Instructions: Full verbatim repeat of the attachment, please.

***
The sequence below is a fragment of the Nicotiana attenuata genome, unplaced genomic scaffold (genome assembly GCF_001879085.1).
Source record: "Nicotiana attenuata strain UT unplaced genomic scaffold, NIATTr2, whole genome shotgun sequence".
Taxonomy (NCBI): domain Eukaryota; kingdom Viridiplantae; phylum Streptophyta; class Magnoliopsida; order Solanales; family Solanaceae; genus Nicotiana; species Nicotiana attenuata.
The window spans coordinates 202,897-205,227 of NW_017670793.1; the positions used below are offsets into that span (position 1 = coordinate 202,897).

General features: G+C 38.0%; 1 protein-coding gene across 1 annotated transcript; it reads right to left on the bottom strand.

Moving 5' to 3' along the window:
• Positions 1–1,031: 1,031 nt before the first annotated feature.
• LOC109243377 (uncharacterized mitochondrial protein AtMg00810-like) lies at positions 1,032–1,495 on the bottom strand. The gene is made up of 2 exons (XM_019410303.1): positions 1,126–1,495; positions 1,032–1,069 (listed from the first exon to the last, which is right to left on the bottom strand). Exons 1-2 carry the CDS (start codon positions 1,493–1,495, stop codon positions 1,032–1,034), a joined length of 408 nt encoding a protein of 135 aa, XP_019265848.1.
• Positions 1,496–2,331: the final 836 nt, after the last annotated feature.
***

The sequence below is a fragment of the Nicotiana attenuata genome, unplaced genomic scaffold (genome assembly GCF_001879085.1).
Source record: "Nicotiana attenuata strain UT unplaced genomic scaffold, NIATTr2, whole genome shotgun sequence".
Taxonomy (NCBI): domain Eukaryota; kingdom Viridiplantae; phylum Streptophyta; class Magnoliopsida; order Solanales; family Solanaceae; genus Nicotiana; species Nicotiana attenuata.
The window spans coordinates 202,897-205,227 of NW_017670793.1; the positions used below are offsets into that span (position 1 = coordinate 202,897).

General features: G+C 38.0%; 1 protein-coding gene across 1 annotated transcript; it reads right to left on the bottom strand.

Moving 5' to 3' along the window:
• Positions 1–1,031: 1,031 nt before the first annotated feature.
• LOC109243377 (uncharacterized mitochondrial protein AtMg00810-like) lies at positions 1,032–1,495 on the bottom strand. The gene is made up of 2 exons (XM_019410303.1): positions 1,126–1,495; positions 1,032–1,069 (listed from the first exon to the last, which is right to left on the bottom strand). Exons 1-2 carry the CDS (start codon positions 1,493–1,495, stop codon positions 1,032–1,034), a joined length of 408 nt encoding a protein of 135 aa, XP_019265848.1.
• Positions 1,496–2,331: the final 836 nt, after the last annotated feature.